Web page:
|The first excerpt represents the element of Air. It speaks of mental influences and the process of thought, and is drawn from Essays & Lectures by Oscar Wilde:
is over-anxious to give chapter and verse for everything. A
somewhat more interesting point is that where he attacks Timaeus
for the introduction of fictitious speeches into his narrative; for
on this point Polybius seems to be far in advance of the opinions
held by literary men on the subject not merely in his own day, but
for centuries after.
Herodotus had introduced speeches avowedly dramatic and fictitious.
Thucydides states clearly that, where he was unable to find out
what people really said, he put down what they ought to have said.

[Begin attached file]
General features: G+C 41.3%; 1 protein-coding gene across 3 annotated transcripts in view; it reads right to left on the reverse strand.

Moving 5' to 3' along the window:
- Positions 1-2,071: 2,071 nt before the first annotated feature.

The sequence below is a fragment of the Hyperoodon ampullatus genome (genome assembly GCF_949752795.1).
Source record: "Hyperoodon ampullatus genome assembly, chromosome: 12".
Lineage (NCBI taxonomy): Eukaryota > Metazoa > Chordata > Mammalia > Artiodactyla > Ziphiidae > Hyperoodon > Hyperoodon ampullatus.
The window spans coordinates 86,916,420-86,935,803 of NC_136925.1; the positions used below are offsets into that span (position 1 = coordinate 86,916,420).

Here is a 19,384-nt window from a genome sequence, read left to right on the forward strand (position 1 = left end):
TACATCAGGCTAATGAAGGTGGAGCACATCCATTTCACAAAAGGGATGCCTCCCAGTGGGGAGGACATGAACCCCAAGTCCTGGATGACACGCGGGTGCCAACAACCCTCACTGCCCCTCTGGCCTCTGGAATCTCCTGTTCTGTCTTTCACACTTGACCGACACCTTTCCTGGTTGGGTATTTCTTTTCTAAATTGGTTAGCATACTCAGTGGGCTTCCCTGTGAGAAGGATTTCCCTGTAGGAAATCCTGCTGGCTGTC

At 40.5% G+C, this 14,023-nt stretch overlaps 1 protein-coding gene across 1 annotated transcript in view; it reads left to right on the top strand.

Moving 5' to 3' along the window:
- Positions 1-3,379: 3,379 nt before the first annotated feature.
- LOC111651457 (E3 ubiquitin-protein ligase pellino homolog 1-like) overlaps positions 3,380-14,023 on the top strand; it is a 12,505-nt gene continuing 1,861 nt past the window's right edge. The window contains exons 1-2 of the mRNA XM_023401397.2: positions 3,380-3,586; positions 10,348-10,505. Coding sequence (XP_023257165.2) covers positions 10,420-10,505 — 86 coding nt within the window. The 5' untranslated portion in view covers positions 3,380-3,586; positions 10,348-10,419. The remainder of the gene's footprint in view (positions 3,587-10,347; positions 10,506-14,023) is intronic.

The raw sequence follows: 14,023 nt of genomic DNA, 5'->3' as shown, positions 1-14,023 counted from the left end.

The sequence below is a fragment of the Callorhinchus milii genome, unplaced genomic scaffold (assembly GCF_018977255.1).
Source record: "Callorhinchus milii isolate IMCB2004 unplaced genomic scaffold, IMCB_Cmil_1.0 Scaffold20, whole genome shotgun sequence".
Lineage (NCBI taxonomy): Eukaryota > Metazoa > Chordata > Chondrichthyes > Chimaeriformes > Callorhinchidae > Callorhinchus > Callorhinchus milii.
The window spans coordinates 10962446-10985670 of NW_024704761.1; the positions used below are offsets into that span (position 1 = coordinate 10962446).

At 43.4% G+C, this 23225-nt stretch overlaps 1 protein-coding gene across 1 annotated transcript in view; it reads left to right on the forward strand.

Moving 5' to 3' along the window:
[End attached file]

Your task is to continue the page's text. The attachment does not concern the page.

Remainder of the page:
Sallust alludes, it is true, to the fact of the speech he puts into
the mouth of the tribune Memmius being essentially genuine, but the
|The second excerpt represents the element of Fire. It speaks of emotional influences and base passions, and is drawn from Travels with a Donkey in the Cevenne by Robert Louis Stevenson:
marked the neighbourhood of a religious house; and a quarter of a
mile beyond, the outlook southward opening out and growing bolder
with every step, a white statue of the Virgin at the corner of a
young plantation directed the traveller to Our Lady of the Snows.
Here, then, I struck leftward, and pursued my way, driving my
secular donkey before me, and creaking in my secular boots and
gaiters, towards the asylum of silence.
I had not gone very far ere the wind brought to me the clanging of
a bell, and somehow, I can scarce tell why, my heart sank within me
at the sound. I have rarely approached anything with more
unaffected terror than the monastery of Our Lady of the Snows.